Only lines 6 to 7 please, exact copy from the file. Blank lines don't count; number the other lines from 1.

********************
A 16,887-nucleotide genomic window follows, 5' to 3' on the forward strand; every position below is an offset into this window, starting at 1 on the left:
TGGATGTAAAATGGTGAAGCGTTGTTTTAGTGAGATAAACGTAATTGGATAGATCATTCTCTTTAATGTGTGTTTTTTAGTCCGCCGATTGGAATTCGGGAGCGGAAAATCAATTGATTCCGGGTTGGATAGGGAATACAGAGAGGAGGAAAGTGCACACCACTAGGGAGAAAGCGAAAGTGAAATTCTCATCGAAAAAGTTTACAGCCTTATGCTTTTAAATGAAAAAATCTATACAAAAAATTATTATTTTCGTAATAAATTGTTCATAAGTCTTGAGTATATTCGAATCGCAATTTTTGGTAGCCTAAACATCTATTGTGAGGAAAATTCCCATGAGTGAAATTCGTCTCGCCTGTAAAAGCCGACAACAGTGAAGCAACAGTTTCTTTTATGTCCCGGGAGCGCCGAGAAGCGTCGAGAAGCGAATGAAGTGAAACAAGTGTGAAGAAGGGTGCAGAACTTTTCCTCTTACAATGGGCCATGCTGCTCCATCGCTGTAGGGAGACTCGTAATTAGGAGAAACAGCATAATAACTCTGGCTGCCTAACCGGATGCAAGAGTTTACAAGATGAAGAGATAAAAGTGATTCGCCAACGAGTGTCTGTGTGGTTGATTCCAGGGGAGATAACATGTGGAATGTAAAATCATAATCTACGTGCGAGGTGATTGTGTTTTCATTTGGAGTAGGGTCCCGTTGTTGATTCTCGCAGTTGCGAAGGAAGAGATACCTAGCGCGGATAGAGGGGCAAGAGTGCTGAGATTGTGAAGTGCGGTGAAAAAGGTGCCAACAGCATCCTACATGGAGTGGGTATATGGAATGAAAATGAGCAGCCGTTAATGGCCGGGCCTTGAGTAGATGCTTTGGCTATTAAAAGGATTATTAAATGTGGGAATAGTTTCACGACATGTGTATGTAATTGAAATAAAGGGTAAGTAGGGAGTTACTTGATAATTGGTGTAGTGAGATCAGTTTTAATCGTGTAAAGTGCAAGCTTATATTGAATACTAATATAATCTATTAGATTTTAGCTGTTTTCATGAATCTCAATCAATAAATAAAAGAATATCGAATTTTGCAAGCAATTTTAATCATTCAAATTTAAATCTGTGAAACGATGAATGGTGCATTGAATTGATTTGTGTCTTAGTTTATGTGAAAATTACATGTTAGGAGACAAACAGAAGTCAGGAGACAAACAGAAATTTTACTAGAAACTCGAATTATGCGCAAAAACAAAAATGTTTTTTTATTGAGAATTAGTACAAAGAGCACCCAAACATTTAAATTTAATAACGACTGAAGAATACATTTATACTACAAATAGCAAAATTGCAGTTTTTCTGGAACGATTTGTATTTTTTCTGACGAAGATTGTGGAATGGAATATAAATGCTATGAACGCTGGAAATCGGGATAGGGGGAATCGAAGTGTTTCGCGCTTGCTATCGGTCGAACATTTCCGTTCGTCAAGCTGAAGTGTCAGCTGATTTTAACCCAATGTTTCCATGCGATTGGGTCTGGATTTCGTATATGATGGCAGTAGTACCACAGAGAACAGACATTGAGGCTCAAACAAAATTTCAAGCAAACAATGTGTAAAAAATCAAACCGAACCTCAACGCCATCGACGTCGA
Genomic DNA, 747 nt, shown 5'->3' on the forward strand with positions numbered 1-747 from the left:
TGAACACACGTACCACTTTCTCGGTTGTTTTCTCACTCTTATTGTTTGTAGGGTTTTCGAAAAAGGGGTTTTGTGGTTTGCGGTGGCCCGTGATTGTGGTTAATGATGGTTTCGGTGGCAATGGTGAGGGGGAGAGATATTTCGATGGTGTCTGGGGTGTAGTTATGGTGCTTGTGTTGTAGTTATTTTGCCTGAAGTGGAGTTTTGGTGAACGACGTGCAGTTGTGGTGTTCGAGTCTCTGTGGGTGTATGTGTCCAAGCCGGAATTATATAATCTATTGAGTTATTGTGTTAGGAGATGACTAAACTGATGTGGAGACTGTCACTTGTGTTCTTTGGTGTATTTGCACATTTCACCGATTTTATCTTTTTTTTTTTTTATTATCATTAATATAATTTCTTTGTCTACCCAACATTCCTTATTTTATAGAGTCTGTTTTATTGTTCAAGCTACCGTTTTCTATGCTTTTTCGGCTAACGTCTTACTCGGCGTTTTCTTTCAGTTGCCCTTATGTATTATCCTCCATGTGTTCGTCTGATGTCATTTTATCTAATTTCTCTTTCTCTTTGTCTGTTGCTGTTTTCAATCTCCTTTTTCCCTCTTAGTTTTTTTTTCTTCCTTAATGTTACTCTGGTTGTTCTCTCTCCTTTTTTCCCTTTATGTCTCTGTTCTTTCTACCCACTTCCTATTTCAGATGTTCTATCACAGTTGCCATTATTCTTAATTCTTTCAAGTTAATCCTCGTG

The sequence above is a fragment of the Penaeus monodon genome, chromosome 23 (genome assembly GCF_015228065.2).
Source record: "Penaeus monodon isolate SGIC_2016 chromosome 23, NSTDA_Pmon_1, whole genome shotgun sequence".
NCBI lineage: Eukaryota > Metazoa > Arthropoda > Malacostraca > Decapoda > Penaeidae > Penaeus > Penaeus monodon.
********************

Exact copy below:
Source record: "Penaeus monodon isolate SGIC_2016 chromosome 23, NSTDA_Pmon_1, whole genome shotgun sequence".
NCBI lineage: Eukaryota > Metazoa > Arthropoda > Malacostraca > Decapoda > Penaeidae > Penaeus > Penaeus monodon.